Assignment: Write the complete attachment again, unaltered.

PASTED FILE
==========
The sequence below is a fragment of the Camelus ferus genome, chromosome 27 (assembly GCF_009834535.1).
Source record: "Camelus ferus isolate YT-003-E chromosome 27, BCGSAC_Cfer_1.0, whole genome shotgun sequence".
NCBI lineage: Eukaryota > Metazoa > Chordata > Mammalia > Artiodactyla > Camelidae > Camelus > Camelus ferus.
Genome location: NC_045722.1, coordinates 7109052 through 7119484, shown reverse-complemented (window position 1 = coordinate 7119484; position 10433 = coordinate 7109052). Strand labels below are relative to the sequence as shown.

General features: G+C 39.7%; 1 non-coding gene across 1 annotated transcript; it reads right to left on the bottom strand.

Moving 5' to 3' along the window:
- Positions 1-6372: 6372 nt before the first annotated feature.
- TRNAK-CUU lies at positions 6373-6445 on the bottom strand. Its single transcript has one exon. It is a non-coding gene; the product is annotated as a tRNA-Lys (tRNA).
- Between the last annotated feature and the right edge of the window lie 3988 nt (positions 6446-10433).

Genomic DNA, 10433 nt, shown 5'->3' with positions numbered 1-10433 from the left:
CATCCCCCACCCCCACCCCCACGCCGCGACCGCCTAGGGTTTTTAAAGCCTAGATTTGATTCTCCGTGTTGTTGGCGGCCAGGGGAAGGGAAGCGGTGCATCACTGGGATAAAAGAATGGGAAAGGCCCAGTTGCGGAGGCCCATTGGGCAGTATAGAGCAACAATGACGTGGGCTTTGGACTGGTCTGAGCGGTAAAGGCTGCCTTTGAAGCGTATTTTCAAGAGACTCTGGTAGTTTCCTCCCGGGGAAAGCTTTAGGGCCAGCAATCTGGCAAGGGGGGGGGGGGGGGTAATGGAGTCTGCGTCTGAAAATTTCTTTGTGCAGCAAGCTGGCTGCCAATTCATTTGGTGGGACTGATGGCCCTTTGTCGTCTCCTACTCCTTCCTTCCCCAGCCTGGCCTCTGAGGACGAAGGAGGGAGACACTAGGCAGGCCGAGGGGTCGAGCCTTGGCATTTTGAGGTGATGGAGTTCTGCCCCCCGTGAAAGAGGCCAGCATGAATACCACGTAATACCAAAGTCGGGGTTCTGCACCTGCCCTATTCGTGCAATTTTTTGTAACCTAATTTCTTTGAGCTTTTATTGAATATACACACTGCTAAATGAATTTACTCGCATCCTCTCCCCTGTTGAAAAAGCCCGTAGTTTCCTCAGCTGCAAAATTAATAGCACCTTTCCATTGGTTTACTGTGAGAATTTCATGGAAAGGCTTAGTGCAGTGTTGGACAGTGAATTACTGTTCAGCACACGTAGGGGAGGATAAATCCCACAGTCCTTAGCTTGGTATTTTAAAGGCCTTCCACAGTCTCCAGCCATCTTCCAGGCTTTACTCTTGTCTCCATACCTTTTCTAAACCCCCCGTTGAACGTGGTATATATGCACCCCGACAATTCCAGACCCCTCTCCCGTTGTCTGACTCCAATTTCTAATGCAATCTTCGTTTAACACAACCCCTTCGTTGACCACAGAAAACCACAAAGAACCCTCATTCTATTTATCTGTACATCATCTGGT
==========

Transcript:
The sequence below is a fragment of the Camelus ferus genome, chromosome 27 (assembly GCF_009834535.1).
Source record: "Camelus ferus isolate YT-003-E chromosome 27, BCGSAC_Cfer_1.0, whole genome shotgun sequence".
NCBI lineage: Eukaryota > Metazoa > Chordata > Mammalia > Artiodactyla > Camelidae > Camelus > Camelus ferus.
Genome location: NC_045722.1, coordinates 7109052 through 7119484, shown reverse-complemented (window position 1 = coordinate 7119484; position 10433 = coordinate 7109052). Strand labels below are relative to the sequence as shown.

General features: G+C 39.7%; 1 non-coding gene across 1 annotated transcript; it reads right to left on the bottom strand.

Moving 5' to 3' along the window:
- Positions 1-6372: 6372 nt before the first annotated feature.
- TRNAK-CUU lies at positions 6373-6445 on the bottom strand. Its single transcript has one exon. It is a non-coding gene; the product is annotated as a tRNA-Lys (tRNA).
- Between the last annotated feature and the right edge of the window lie 3988 nt (positions 6446-10433).

Genomic DNA, 10433 nt, shown 5'->3' with positions numbered 1-10433 from the left:
CATCCCCCACCCCCACCCCCACGCCGCGACCGCCTAGGGTTTTTAAAGCCTAGATTTGATTCTCCGTGTTGTTGGCGGCCAGGGGAAGGGAAGCGGTGCATCACTGGGATAAAAGAATGGGAAAGGCCCAGTTGCGGAGGCCCATTGGGCAGTATAGAGCAACAATGACGTGGGCTTTGGACTGGTCTGAGCGGTAAAGGCTGCCTTTGAAGCGTATTTTCAAGAGACTCTGGTAGTTTCCTCCCGGGGAAAGCTTTAGGGCCAGCAATCTGGCAAGGGGGGGGGGGGGGGTAATGGAGTCTGCGTCTGAAAATTTCTTTGTGCAGCAAGCTGGCTGCCAATTCATTTGGTGGGACTGATGGCCCTTTGTCGTCTCCTACTCCTTCCTTCCCCAGCCTGGCCTCTGAGGACGAAGGAGGGAGACACTAGGCAGGCCGAGGGGTCGAGCCTTGGCATTTTGAGGTGATGGAGTTCTGCCCCCCGTGAAAGAGGCCAGCATGAATACCACGTAATACCAAAGTCGGGGTTCTGCACCTGCCCTATTCGTGCAATTTTTTGTAACCTAATTTCTTTGAGCTTTTATTGAATATACACACTGCTAAATGAATTTACTCGCATCCTCTCCCCTGTTGAAAAAGCCCGTAGTTTCCTCAGCTGCAAAATTAATAGCACCTTTCCATTGGTTTACTGTGAGAATTTCATGGAAAGGCTTAGTGCAGTGTTGGACAGTGAATTACTGTTCAGCACACGTAGGGGAGGATAAATCCCACAGTCCTTAGCTTGGTATTTTAAAGGCCTTCCACAGTCTCCAGCCATCTTCCAGGCTTTACTCTTGTCTCCATACCTTTTCTAAACCCCCCGTTGAACGTGGTATATATGCACCCCGACAATTCCAGACCCCTCTCCCGTTGTCTGACTCCAATTTCTAATGCAATCTTCGTTTAACACAACCCCTTCGTTGACCACAGAAAACCACAAAGAACCCTCATTCTATTTATCTGTACATCATCTGGT